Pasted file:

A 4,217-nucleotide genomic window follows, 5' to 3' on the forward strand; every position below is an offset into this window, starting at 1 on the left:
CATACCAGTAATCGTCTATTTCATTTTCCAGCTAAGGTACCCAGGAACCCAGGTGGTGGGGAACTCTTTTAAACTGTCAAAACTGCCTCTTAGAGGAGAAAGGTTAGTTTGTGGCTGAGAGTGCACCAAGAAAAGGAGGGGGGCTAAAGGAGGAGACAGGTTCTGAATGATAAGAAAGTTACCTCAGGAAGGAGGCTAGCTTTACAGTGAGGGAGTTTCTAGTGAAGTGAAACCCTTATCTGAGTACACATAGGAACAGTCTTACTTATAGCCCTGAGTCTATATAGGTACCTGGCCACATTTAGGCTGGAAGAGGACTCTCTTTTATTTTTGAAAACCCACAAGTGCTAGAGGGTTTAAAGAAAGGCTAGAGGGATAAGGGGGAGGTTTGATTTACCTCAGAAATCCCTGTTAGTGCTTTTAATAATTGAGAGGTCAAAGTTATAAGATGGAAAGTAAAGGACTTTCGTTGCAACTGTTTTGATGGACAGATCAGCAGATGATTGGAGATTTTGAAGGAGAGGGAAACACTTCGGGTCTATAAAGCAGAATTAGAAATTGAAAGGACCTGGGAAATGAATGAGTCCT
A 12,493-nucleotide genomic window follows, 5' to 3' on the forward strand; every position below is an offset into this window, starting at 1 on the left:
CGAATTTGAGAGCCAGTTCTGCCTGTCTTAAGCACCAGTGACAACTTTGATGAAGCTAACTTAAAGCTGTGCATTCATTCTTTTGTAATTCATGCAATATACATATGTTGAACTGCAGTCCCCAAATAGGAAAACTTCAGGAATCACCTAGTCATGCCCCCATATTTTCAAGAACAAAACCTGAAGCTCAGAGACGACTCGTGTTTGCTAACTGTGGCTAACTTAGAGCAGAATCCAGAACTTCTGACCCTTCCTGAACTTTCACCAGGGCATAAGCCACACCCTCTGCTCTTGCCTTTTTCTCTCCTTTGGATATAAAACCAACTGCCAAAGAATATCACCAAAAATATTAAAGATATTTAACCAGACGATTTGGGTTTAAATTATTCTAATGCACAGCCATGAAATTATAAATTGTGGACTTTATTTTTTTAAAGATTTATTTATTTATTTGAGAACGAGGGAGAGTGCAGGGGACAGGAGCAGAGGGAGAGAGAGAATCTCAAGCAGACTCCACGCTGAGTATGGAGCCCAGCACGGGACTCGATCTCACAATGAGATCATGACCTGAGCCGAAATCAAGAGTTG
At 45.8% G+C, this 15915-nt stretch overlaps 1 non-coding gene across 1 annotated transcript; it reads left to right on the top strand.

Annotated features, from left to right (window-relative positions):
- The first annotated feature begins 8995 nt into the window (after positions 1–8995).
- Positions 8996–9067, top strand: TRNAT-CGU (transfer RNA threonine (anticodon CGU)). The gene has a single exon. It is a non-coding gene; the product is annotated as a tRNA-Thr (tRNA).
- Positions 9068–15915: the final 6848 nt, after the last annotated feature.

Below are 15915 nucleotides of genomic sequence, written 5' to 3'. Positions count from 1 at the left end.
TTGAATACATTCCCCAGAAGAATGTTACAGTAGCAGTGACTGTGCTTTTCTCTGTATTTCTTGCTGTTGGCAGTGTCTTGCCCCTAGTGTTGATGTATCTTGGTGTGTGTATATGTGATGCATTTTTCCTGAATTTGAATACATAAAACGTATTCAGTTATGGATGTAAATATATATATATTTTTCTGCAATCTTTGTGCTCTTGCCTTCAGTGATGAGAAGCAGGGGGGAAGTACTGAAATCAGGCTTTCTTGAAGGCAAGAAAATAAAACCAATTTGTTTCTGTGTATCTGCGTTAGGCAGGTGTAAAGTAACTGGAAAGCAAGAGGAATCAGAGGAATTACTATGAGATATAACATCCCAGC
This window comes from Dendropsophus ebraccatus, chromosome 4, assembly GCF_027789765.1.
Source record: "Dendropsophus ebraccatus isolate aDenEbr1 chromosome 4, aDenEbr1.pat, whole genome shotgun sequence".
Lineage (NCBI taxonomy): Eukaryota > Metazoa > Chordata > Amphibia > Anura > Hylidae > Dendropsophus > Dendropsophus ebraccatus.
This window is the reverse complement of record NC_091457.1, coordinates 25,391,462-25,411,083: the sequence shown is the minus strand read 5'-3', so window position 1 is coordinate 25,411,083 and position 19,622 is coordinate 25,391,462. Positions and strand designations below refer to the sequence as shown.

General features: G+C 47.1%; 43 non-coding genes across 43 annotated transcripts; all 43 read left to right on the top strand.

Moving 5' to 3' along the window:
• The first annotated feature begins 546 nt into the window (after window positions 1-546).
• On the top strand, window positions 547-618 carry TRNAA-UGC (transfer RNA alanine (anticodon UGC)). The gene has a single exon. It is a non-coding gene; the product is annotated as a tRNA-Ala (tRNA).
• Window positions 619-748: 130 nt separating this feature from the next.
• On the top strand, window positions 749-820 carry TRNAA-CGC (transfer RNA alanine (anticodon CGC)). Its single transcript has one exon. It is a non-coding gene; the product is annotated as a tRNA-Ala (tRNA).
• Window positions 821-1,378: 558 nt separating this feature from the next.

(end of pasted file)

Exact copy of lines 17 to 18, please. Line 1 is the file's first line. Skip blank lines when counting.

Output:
Moving 5' to 3' along the window:
• The first annotated feature begins 546 nt into the window (after window positions 1-546).